No. 1: Have an Agenda
The quality of the online meeting will be a function of the thought and care put into the meeting agenda. If possible, the agenda should be distributed ahead of time. Displaying the agenda in the online meeting software is a good idea. The agenda can be put in the comments or shared on the screen. Many people in the online meeting are likely to be audio only. The meeting host/facilitator should go through the agenda at the top of the meeting and then move the discussion through each point.
No. 2: Do a Roll Call
Online meetings lack many of the social and visual cues that groups rely on to communicate. In an in-person meeting, you can see who is in the room. Taking a minute at the start of each meeting to go down the list of attendees, either by reading out from the invites or having everyone identify themselves, will make the subsequent conversation more productive.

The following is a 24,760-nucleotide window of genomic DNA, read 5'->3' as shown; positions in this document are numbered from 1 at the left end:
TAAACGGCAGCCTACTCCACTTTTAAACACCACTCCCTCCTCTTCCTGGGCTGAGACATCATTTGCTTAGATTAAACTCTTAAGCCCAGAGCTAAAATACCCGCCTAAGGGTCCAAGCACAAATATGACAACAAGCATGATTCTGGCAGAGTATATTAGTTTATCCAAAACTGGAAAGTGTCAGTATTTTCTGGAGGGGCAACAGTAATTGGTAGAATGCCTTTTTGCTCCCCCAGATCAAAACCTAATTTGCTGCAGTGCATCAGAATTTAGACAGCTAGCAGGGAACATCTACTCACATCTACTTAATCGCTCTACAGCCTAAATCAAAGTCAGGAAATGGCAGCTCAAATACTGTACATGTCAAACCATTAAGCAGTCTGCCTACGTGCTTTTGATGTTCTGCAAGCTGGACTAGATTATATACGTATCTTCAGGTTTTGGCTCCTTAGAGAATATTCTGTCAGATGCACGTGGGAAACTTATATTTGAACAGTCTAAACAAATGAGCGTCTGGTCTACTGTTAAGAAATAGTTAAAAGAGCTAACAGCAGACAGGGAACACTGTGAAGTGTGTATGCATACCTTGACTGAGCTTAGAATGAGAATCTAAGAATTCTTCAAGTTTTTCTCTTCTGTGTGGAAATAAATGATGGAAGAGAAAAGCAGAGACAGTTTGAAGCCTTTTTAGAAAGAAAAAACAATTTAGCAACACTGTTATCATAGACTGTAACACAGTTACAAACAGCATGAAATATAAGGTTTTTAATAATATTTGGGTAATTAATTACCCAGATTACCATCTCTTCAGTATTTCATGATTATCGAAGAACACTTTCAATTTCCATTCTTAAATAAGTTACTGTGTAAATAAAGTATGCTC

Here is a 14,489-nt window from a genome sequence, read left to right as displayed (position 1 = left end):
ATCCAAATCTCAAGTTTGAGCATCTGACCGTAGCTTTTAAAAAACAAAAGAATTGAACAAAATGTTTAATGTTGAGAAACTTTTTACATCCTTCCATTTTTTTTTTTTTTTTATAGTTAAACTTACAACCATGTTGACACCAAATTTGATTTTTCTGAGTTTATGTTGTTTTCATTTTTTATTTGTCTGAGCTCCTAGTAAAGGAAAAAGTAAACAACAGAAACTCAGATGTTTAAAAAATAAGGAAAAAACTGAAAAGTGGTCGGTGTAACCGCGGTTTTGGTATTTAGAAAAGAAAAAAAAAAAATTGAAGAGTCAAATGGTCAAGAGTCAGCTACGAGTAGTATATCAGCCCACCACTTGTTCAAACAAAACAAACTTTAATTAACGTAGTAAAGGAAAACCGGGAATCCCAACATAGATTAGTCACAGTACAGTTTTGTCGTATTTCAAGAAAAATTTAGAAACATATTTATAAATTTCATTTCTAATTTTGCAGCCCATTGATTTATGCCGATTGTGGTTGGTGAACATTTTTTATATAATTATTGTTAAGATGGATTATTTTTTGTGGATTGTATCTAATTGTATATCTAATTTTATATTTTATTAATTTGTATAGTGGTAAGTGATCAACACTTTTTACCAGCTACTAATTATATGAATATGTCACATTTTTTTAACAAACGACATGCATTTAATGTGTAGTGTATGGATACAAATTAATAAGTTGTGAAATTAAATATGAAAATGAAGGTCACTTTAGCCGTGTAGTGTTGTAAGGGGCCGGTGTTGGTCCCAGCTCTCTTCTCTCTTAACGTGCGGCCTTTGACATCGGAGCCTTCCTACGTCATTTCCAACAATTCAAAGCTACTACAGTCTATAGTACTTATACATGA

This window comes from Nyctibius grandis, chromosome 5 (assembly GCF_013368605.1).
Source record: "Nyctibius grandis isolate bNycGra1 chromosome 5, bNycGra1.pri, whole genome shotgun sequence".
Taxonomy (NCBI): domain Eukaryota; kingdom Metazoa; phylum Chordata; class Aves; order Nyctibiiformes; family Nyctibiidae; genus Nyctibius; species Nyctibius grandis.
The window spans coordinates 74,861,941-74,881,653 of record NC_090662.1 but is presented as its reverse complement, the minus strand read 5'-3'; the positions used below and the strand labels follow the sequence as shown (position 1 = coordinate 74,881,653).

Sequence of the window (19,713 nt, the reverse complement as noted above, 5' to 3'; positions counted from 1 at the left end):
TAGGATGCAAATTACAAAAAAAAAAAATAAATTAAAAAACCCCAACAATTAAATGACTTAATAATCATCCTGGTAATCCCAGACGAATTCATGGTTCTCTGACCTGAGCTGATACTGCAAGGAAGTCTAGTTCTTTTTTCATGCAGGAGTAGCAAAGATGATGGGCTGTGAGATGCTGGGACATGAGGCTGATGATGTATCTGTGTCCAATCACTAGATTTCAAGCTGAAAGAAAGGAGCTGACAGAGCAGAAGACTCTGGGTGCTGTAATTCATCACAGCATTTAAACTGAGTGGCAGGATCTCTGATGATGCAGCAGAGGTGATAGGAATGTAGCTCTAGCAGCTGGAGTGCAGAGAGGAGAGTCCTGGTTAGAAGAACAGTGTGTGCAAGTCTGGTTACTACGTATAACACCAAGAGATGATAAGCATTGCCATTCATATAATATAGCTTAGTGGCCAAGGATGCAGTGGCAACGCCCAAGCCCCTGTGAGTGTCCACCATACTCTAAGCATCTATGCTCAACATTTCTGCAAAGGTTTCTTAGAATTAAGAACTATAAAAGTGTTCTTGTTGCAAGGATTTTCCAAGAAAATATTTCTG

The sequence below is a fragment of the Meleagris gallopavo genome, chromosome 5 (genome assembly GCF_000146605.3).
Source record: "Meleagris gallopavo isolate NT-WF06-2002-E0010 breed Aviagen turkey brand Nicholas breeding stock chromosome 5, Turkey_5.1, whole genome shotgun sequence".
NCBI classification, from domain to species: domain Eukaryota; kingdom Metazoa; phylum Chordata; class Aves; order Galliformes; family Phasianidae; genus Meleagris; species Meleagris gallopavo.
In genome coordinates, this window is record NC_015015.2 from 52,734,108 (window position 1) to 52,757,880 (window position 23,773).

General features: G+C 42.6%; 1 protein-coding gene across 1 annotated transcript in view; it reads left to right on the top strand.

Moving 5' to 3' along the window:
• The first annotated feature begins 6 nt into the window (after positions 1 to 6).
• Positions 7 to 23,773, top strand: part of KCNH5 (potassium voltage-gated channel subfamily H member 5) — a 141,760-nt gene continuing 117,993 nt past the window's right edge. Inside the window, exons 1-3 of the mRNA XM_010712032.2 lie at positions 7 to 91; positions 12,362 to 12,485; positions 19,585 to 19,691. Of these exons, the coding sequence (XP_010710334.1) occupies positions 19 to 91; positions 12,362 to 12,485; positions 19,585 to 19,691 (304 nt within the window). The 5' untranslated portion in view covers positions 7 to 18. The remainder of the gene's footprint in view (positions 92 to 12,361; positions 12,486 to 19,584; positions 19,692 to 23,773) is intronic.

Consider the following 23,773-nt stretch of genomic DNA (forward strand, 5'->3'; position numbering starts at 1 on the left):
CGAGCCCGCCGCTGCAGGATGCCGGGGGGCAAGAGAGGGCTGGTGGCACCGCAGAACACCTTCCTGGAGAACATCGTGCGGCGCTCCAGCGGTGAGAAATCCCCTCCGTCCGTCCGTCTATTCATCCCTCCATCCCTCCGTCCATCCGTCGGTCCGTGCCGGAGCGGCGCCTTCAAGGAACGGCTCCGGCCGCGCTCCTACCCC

No. 3: Actively Facilitate the Conversation
Online meetings require higher levels of facilitation than in-person discussions. Whoever is hosting the meeting will need to play an active role in moving the conversation along and distributing time for people to give their updates and opinions. The meeting facilitator needs to be willing to actively invite comments, calling meeting participants out by name. Do not be afraid to move the conversation along, even if that means cutting people off or redirecting to making progress at the task at hand. A good online meeting facilitator will firmly direct the conversation through the agenda and across all the participants.
No. 4: Create Space for Everyone to Contribute